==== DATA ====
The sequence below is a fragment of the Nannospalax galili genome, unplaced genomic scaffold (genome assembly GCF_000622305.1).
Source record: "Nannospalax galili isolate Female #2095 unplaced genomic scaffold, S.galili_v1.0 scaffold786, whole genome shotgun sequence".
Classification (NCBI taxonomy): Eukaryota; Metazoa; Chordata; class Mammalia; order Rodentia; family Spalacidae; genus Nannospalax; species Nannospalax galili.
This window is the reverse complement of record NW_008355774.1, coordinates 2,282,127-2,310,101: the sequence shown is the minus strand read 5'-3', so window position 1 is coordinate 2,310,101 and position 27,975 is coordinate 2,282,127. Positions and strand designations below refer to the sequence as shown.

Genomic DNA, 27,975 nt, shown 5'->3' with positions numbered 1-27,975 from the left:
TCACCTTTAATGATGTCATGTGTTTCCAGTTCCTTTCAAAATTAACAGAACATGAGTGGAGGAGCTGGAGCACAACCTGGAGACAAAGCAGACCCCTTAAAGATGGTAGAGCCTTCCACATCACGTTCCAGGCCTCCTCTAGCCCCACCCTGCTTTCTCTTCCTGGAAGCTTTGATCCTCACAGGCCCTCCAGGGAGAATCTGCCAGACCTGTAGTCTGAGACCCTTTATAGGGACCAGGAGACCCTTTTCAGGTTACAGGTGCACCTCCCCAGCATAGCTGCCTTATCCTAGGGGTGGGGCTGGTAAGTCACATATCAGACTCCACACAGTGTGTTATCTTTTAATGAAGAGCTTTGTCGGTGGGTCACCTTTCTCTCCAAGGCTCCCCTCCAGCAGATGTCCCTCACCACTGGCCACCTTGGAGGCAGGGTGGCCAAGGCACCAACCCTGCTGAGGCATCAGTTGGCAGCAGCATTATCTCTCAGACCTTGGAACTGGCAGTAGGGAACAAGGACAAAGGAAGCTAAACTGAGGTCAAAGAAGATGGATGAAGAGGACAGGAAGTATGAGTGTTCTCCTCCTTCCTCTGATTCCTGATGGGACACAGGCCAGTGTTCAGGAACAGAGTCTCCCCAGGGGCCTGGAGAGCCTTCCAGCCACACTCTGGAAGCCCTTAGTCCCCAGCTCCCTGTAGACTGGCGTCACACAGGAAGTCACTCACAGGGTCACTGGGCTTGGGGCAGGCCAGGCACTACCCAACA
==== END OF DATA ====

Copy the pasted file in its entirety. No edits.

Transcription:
The sequence below is a fragment of the Nannospalax galili genome, unplaced genomic scaffold (genome assembly GCF_000622305.1).
Source record: "Nannospalax galili isolate Female #2095 unplaced genomic scaffold, S.galili_v1.0 scaffold786, whole genome shotgun sequence".
Classification (NCBI taxonomy): Eukaryota; Metazoa; Chordata; class Mammalia; order Rodentia; family Spalacidae; genus Nannospalax; species Nannospalax galili.
This window is the reverse complement of record NW_008355774.1, coordinates 2,282,127-2,310,101: the sequence shown is the minus strand read 5'-3', so window position 1 is coordinate 2,310,101 and position 27,975 is coordinate 2,282,127. Positions and strand designations below refer to the sequence as shown.

Genomic DNA, 27,975 nt, shown 5'->3' with positions numbered 1-27,975 from the left:
TCACCTTTAATGATGTCATGTGTTTCCAGTTCCTTTCAAAATTAACAGAACATGAGTGGAGGAGCTGGAGCACAACCTGGAGACAAAGCAGACCCCTTAAAGATGGTAGAGCCTTCCACATCACGTTCCAGGCCTCCTCTAGCCCCACCCTGCTTTCTCTTCCTGGAAGCTTTGATCCTCACAGGCCCTCCAGGGAGAATCTGCCAGACCTGTAGTCTGAGACCCTTTATAGGGACCAGGAGACCCTTTTCAGGTTACAGGTGCACCTCCCCAGCATAGCTGCCTTATCCTAGGGGTGGGGCTGGTAAGTCACATATCAGACTCCACACAGTGTGTTATCTTTTAATGAAGAGCTTTGTCGGTGGGTCACCTTTCTCTCCAAGGCTCCCCTCCAGCAGATGTCCCTCACCACTGGCCACCTTGGAGGCAGGGTGGCCAAGGCACCAACCCTGCTGAGGCATCAGTTGGCAGCAGCATTATCTCTCAGACCTTGGAACTGGCAGTAGGGAACAAGGACAAAGGAAGCTAAACTGAGGTCAAAGAAGATGGATGAAGAGGACAGGAAGTATGAGTGTTCTCCTCCTTCCTCTGATTCCTGATGGGACACAGGCCAGTGTTCAGGAACAGAGTCTCCCCAGGGGCCTGGAGAGCCTTCCAGCCACACTCTGGAAGCCCTTAGTCCCCAGCTCCCTGTAGACTGGCGTCACACAGGAAGTCACTCACAGGGTCACTGGGCTTGGGGCAGGCCAGGCACTACCCAACA